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Do You Have A Practice Sales Culture?
Blog / Motivating Sales Teams / Feb 23, 2019 / Posted by Colleen Stanley / 1084 

Do You Have A Practice Sales Culture?

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When you observe a successful sales organization or salesperson, it’s easy to assume they’ve always operated at a high level of sales mastery. They open up sales conversations with ease and grace. Thoughtful and provocative sales conversations seem to happen without effort. Asking for the business is easy and, in many cases, the prospect takes the lead in ‘closing the deal’ because of the salesperson’s mastery.

These sales organizations make sales look easy. What we don’t see behind every successful sales organization or salesperson are the hours and hours of practice that helped them become masterful at emotional intelligence, sales and influence skills.

Build a practice sales culture and you will build consistent sales results.

Now, everyone knows practice is essential to improve habits and skills. This isn’t a new revelation. So why aren’t more sales organizations and salespeople achieving mastery?

Sales managers, take a close look at your weekly/monthly sales meetings. How effective are they in improving sales skills? Look in the mirror. Are you modeling successful sales habits and behaviors?

In an interview with SUCCESS magazine, John Addison, former co-CEO of Primerica, discussed the importance of the leader modeling the behavior expected from the sales team. He talked about the importance of focus and how it is becoming even more important in this time of multiple distractions.

“I honestly believe if people would spend 75 percent less of their time staring at their phones, it would be amazing how much more effective everybody could be,” he said. “You’re supposed to be meeting about something, and all anybody is doing is tapping on their phones.” His suggestion is to ask everyone to leave their phones outside the door.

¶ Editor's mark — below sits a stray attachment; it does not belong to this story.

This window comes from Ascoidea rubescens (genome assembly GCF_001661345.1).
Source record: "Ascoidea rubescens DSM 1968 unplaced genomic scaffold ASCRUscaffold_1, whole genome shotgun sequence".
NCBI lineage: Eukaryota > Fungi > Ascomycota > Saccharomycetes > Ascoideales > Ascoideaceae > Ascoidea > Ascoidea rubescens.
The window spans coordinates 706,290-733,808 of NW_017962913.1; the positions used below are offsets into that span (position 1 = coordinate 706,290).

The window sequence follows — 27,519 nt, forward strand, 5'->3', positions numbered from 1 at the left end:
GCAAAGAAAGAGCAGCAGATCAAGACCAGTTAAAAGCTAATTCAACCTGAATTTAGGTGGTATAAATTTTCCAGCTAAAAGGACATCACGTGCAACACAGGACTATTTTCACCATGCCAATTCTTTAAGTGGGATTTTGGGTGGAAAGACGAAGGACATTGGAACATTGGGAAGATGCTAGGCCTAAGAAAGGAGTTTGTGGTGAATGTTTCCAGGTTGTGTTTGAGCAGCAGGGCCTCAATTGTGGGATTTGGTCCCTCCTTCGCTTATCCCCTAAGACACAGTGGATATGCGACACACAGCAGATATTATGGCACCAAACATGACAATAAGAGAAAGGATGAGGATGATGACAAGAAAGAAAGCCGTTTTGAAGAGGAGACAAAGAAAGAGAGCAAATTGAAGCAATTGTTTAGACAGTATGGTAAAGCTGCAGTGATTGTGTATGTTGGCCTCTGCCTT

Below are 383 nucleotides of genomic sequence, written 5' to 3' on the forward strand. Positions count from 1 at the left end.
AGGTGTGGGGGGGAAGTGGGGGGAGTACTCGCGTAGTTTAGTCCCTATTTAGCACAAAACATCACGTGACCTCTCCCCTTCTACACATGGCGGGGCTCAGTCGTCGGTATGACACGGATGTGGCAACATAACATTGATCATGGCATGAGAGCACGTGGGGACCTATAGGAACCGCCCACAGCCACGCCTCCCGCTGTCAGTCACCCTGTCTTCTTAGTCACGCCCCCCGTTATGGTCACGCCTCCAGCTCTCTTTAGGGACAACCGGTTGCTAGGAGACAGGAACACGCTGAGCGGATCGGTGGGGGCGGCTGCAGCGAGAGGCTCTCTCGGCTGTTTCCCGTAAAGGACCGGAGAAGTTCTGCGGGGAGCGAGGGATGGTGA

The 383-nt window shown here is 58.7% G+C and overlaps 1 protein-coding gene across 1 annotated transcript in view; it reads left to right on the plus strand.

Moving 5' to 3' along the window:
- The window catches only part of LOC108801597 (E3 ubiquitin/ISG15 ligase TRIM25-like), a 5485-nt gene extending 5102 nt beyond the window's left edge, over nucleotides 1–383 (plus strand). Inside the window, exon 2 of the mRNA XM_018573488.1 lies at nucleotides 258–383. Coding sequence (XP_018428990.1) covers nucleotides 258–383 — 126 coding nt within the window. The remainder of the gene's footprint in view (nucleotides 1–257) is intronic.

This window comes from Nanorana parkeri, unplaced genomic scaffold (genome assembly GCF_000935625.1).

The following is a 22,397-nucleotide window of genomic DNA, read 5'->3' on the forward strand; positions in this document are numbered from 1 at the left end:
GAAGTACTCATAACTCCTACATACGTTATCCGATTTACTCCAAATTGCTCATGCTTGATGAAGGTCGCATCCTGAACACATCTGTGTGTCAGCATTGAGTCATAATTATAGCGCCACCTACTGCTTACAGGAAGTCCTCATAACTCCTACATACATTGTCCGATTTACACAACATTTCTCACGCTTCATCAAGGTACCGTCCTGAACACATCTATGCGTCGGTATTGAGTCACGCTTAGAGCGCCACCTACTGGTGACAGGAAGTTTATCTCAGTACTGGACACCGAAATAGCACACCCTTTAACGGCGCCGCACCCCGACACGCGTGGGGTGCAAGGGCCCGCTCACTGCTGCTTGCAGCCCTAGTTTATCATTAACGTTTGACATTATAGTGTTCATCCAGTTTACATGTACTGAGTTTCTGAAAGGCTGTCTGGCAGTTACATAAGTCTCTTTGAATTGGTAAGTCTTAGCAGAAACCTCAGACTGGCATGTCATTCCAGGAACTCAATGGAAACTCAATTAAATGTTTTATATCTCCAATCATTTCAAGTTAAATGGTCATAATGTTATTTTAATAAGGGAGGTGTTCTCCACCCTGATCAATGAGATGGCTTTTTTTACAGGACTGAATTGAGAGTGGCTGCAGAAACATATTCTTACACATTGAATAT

Sales managers, be prepared for pushback and excuses because the fear of missing out (FOMO) is alive and growing fast. You are a sales leader, so take the lead in helping your sales team practice and improve thinking, selling and emotional intelligence skills by teaching them the power of focus.
Here’s the hard reality about learning new skills: It requires changing your brain and developing new neural pathways. It’s not easy and requires repetition gained only through practice.

Tara Swart, a senior lecturer at MIT and author of “Neuroscience for Leadership,” said it’s energy-intensive to learn new skills. It’s conscious processing of inputs, problem-solving, memorizing complex concepts, self-control, and self-reflection.

Learning doesn’t happen without focus. Mastery doesn’t happen without deliberate practice—which requires focus.

Sales managers, take the lead and model the behaviors you desire from your sales team. Get unplugged, get focused and create a practice sales culture. It’s a lot more fun to lead a masterful group of salespeople than a mediocre one.
Good Selling!

    About Author

    Colleen Stanley is the author of Emotional Intelligence For Sales Success, and Growing Great Sales Teams. She is an international sales keynote speaker and has been recognized as one of the Top 50 Sales Bloggers in the world for the last 3 years. She is also the creator of the Ei Selling® System.

    Author's Publications on Amazon

    Emotional intelligence plays a vital role in every stage of the sales process. It’s easy to get defensive when prospects challenge you on price or to quickly cave and offer discounts in response to pressure. Those are examples of the fight-or-flight response--something salespeople learn to…
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    Finally, a business tool that sales managers don't have to plug in, recharge, or invest in software - the dynamics of old-fashioned principles that build high-performance sales teams. Using powerful lessons learned growing up on an Iowa farm, Stanley weaves "heartland" principles with tactics and…
    Buy on Amazon
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